What is the JR ?

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The JR line is essentially a network of different trains and lines all run by the JR company throught Japan. Each line has its own name, color coded line and color coded train. For instance one of these lines is the Yamanote Line and it has as its color lime green, and its trains have a single lime green strip. TheYamanote runs in a complete circle around Tokyo. Another is the Chuo Line which runs right through that circle (east to west). And then there is the Saikyo line which runs north to south, and the list goes on.

However, not all JR train stations have all of these lines. For smaller stations such as Otsuka, Sugamo, Harajuku there will only be the JR Yamanote line. However larger stations such as Shinjuku can have several different JR lines. For example Shinjuku has:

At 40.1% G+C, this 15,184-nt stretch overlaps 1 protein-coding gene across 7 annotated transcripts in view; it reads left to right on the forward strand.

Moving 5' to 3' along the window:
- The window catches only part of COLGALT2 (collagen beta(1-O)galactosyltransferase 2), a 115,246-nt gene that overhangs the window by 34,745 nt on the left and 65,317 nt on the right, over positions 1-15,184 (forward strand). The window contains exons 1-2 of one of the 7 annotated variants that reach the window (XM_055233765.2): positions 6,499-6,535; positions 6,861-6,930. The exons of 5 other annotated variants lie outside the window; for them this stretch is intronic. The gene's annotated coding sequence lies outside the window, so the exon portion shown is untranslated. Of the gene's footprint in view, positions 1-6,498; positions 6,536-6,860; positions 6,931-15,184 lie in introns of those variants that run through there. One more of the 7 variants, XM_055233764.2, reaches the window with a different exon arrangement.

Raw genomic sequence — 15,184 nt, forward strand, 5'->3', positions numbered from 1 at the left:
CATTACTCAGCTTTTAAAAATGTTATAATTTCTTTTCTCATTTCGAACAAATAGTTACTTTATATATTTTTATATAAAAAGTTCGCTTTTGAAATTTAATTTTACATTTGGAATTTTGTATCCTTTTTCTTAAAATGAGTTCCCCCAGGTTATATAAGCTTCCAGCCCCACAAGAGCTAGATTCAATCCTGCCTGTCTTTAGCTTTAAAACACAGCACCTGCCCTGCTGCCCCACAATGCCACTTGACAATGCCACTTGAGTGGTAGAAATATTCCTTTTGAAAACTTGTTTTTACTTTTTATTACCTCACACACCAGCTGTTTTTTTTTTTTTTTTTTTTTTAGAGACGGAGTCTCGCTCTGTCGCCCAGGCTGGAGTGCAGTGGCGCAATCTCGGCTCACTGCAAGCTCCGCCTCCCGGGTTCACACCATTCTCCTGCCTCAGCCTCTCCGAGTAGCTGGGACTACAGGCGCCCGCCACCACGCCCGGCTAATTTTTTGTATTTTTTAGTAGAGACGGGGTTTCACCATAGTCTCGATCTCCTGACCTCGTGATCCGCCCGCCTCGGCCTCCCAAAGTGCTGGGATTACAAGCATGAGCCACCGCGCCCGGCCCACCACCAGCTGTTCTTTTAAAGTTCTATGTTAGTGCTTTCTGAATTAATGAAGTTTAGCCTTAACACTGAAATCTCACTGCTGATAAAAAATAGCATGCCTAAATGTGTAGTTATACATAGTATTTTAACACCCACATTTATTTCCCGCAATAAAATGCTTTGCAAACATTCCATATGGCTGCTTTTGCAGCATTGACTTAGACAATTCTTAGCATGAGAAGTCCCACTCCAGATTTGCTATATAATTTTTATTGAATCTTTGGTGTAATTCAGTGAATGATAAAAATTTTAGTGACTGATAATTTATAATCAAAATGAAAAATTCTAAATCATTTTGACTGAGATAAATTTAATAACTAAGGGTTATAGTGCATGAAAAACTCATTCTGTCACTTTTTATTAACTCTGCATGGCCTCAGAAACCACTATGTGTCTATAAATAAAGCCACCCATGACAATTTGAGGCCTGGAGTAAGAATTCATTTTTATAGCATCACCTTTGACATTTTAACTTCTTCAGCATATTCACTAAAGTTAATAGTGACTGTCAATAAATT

1. Yamanote Line
  2. Chuo Rapid Service (express, only stops at some stations)
  3. Chuo Local Service (not express, stops at all stations)
  4. Saikyo Line
  5. Shonan Shinjuku Line

The more lines a station has the larger and more complex the station will be. Think of a train station as just a collection of seperate train stations, one for each line that meets at that station, all coming together at the same location, so the passengers can get off or switch to a different train, which goes in a different direction.


Larger stations have more exits and its easier to get lost. Typically a station is split up into either: North, South and Central exits. Or East, West and central. Each of these main exits then also has multiple sub exits. To avoid getting lost all you have to do is observe the yellow signs on the ceiling, they clearly state which exit is in what direction. Often near the entrances/exits there will be a large chart on the wall which shows a map of the station with notations for all exits and surounding areas.